What catarrh or nasal discharge means to you
by Dr Joel Akande
The nose, ear and throat are much related. What affects the nose may affect the other two organs and vice versa. Nasal discharge is a common symptom of an underlying disease state in both adults and children. Nasal discharge or “catarrh” is excessive discharge or build-up of mucus in the nose or throat, associated with inflammation of the mucous membrane that lines the surfaces of these structures of nose and throat. What causes catarrh?
Just as in the case of ear discharge, nasal discharge could be due and is often due to infection. Most of the infection is of viral origin. Being of viral origin has significant implications on the type of intervention that a physician may provide for the sufferer. We shall discuss the treatment later on. Nasal infection causing nasal discharge could similarly be due to bacteria invasion or parasites.
In some cases, foreign body that is lodged in the nasal passages may give rise to discharge too. Some individuals, who suffer from allergies could present with catarrh. Such allergies could be anything, but commonly, it’s due to pollution found in environment or items within the house. The allergy could be perennial or year round. It could also be seasonal. Grass, pollens, weeds or petroleum products could be a source of allergic reactions that cause nasal discharge. Dyes, garment items, food, fumes, cosmetics, dusts, house mites and some soap may lead to nasal allergic reactions. The list could be endless and thorough investigations may be required to determine the particular cause of the nasal discharge.
Further, serious life threatening diseases of the sinuses such as cancer may be the cause of nasal discharge. In addition, benign or innocent growth in the sinuses and the nostrils may be the underlying disease that so often causes catarrh. Yet, diseases of the throat, ear or other areas of the head may lead to catarrh.
Class of Catarrh
Catarrh can be acute or chronic. In acute, it is sudden and limiting in duration. Such is the case as found in acute infection of “cold” due to viruses and bacteria. Foreign bodies that lay in place for a long time may give a chronic nasal discharge. Very often, chronic catarrh is due to allergic reactions, growth within the sinuses or nose that may be benign or malignant.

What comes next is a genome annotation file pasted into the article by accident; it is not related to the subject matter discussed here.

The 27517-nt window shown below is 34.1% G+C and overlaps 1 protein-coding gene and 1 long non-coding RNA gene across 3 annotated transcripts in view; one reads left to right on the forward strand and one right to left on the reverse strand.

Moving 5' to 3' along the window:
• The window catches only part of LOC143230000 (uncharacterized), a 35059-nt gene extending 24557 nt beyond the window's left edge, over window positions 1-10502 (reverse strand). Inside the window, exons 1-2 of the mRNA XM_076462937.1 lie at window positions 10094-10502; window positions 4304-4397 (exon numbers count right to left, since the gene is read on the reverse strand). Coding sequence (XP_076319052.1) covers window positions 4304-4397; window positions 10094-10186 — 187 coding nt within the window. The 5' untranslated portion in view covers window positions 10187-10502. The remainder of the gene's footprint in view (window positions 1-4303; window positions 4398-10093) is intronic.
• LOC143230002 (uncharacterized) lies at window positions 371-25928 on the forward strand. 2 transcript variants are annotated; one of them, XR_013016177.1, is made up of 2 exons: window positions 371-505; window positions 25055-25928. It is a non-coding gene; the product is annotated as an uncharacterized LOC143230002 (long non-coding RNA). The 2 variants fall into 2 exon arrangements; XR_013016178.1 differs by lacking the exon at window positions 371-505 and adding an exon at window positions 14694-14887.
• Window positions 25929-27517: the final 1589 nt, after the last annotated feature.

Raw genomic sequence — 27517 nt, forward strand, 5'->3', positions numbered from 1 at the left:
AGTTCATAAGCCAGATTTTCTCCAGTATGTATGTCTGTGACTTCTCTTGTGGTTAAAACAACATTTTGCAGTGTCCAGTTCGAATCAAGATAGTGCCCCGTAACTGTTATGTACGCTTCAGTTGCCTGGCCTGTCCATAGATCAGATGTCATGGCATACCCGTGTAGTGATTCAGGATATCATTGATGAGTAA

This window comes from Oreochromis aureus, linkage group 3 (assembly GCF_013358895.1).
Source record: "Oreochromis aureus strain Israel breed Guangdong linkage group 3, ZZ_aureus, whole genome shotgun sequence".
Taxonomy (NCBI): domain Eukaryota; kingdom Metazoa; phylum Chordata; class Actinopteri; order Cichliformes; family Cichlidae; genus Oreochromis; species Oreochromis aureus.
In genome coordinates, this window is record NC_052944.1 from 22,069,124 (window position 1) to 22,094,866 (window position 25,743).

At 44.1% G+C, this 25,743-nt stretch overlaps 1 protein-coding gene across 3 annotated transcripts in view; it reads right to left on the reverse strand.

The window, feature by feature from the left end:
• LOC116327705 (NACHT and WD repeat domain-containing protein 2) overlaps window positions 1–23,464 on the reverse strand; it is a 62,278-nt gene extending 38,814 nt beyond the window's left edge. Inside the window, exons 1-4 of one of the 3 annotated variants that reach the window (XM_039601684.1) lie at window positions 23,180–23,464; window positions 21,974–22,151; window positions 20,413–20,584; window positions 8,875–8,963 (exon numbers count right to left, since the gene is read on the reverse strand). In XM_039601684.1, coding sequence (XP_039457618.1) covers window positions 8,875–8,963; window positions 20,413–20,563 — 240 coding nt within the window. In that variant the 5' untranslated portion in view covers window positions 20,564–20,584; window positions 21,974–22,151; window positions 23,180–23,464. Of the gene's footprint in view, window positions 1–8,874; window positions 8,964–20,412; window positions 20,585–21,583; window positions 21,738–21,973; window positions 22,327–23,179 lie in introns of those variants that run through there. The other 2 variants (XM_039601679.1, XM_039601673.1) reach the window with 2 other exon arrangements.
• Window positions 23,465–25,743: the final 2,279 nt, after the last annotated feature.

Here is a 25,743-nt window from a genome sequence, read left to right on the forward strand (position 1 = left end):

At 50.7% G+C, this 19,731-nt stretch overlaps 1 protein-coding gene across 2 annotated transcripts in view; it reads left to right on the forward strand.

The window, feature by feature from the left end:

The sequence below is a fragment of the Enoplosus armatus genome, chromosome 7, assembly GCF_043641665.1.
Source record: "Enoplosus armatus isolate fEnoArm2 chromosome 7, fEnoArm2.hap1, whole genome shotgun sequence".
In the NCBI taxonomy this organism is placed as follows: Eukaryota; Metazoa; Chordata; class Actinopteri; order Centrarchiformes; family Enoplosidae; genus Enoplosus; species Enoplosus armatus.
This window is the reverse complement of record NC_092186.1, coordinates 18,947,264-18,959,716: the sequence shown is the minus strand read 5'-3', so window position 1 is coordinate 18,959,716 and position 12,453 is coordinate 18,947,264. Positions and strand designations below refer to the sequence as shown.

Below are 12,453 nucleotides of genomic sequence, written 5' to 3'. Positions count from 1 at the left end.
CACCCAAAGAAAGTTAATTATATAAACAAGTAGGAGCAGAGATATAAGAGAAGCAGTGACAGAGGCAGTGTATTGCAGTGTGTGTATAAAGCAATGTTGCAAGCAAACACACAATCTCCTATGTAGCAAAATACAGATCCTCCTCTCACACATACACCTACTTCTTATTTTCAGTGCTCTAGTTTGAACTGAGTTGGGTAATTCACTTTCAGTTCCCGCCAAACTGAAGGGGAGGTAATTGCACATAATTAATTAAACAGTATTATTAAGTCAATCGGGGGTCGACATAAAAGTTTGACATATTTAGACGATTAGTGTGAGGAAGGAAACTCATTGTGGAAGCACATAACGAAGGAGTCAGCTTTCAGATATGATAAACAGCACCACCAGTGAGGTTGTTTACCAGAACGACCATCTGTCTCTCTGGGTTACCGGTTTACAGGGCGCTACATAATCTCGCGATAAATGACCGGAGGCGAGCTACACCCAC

When an accident occurs that affects the brain, a bloody or clear nasal discharge could present. Either way, nasal discharge due to an accident, should be considered as an extreme emergency that requires immediate medical attention.
Acute nasal discharge that is due to infection could come with fever, headache, sore throat, cough, chest discomfort, slight difficulty in breathing and sleeping. The individual feels generally unwell. In chronic discharge, the discharge may be of different colours and offensive. There may be no fever accompanying the stuffy nose. Sleep could be disturbed and snoring may be an irritation to family members. Mouth breathing can occur in either or both of chronic and acute nasal discharges. Sneezing may also occur in both acute and chronic catarrh as is coughing.
what you can do
In allergic catarrh that comes with breathlessness or a sign of asthma, the victim should consider attending a physician urgently. Breathlessness of any nature is an emergency. Shortness of breath requires instant medical attention.
Apart from a need for urgent medical intervention, you should endeavour to drink a lot of water to replace the lost water through discharge and mouth breathing. If there is fever, initial fever-reliever such as paracetamol may be of help. Most viral causes of nasal discharge is self-limiting. When a discharge has gone on for more than say two weeks, it becomes chronic and more medical assistance may be needed in such a situation.
The doctor may conduct initial assessment before referring the sufferer for a specialist attention if required. In general, in a lot of ways, nasal discharge is often dealt with by the general practitioner and you should take advantage of such to improve your health.